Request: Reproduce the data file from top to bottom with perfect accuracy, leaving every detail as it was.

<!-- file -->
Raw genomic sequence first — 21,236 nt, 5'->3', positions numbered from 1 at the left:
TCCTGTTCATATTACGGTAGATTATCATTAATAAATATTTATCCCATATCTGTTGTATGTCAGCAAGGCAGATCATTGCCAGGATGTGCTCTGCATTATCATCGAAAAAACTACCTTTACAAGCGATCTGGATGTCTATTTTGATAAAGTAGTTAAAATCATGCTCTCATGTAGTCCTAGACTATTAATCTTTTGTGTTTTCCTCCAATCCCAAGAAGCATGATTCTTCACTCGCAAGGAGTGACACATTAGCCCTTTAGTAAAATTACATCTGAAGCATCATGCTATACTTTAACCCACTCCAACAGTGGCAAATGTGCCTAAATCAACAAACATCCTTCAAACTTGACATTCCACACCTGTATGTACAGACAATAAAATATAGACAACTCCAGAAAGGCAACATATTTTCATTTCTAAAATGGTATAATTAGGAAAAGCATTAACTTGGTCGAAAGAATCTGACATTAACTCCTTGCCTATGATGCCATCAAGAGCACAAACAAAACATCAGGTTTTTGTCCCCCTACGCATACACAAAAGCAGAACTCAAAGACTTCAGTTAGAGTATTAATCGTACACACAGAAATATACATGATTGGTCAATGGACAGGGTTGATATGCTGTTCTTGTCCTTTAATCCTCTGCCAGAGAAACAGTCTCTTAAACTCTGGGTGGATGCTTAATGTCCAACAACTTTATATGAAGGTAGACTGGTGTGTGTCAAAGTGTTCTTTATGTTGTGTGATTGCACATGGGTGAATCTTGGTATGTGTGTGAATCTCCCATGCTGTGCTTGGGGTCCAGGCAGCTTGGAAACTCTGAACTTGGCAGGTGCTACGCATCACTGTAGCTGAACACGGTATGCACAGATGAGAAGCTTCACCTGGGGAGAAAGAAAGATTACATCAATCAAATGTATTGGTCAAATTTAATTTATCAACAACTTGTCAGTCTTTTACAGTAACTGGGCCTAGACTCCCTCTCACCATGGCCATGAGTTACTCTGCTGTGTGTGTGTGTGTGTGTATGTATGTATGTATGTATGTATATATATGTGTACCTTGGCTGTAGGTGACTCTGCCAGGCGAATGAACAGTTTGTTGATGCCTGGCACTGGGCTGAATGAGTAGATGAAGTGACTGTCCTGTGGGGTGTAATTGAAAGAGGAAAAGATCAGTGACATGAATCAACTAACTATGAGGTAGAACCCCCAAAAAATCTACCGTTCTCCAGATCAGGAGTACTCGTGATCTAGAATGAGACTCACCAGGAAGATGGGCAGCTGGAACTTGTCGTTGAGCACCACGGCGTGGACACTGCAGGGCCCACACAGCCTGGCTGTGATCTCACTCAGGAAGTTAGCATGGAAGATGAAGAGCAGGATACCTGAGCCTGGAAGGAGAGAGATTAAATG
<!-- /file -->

Raw genomic sequence first — 21,236 nt, 5'->3', positions numbered from 1 at the left:
TCCTGTTCATATTACGGTAGATTATCATTAATAAATATTTATCCCATATCTGTTGTATGTCAGCAAGGCAGATCATTGCCAGGATGTGCTCTGCATTATCATCGAAAAAACTACCTTTACAAGCGATCTGGATGTCTATTTTGATAAAGTAGTTAAAATCATGCTCTCATGTAGTCCTAGACTATTAATCTTTTGTGTTTTCCTCCAATCCCAAGAAGCATGATTCTTCACTCGCAAGGAGTGACACATTAGCCCTTTAGTAAAATTACATCTGAAGCATCATGCTATACTTTAACCCACTCCAACAGTGGCAAATGTGCCTAAATCAACAAACATCCTTCAAACTTGACATTCCACACCTGTATGTACAGACAATAAAATATAGACAACTCCAGAAAGGCAACATATTTTCATTTCTAAAATGGTATAATTAGGAAAAGCATTAACTTGGTCGAAAGAATCTGACATTAACTCCTTGCCTATGATGCCATCAAGAGCACAAACAAAACATCAGGTTTTTGTCCCCCTACGCATACACAAAAGCAGAACTCAAAGACTTCAGTTAGAGTATTAATCGTACACACAGAAATATACATGATTGGTCAATGGACAGGGTTGATATGCTGTTCTTGTCCTTTAATCCTCTGCCAGAGAAACAGTCTCTTAAACTCTGGGTGGATGCTTAATGTCCAACAACTTTATATGAAGGTAGACTGGTGTGTGTCAAAGTGTTCTTTATGTTGTGTGATTGCACATGGGTGAATCTTGGTATGTGTGTGAATCTCCCATGCTGTGCTTGGGGTCCAGGCAGCTTGGAAACTCTGAACTTGGCAGGTGCTACGCATCACTGTAGCTGAACACGGTATGCACAGATGAGAAGCTTCACCTGGGGAGAAAGAAAGATTACATCAATCAAATGTATTGGTCAAATTTAATTTATCAACAACTTGTCAGTCTTTTACAGTAACTGGGCCTAGACTCCCTCTCACCATGGCCATGAGTTACTCTGCTGTGTGTGTGTGTGTGTGTATGTATGTATGTATGTATGTATATATATGTGTACCTTGGCTGTAGGTGACTCTGCCAGGCGAATGAACAGTTTGTTGATGCCTGGCACTGGGCTGAATGAGTAGATGAAGTGACTGTCCTGTGGGGTGTAATTGAAAGAGGAAAAGATCAGTGACATGAATCAACTAACTATGAGGTAGAACCCCCAAAAAATCTACCGTTCTCCAGATCAGGAGTACTCGTGATCTAGAATGAGACTCACCAGGAAGATGGGCAGCTGGAACTTGTCGTTGAGCACCACGGCGTGGACACTGCAGGGCCCACACAGCCTGGCTGTGATCTCACTCAGGAAGTTAGCATGGAAGATGAAGAGCAGGATACCTGAGCCTGGAAGGAGAGAGATTAAATG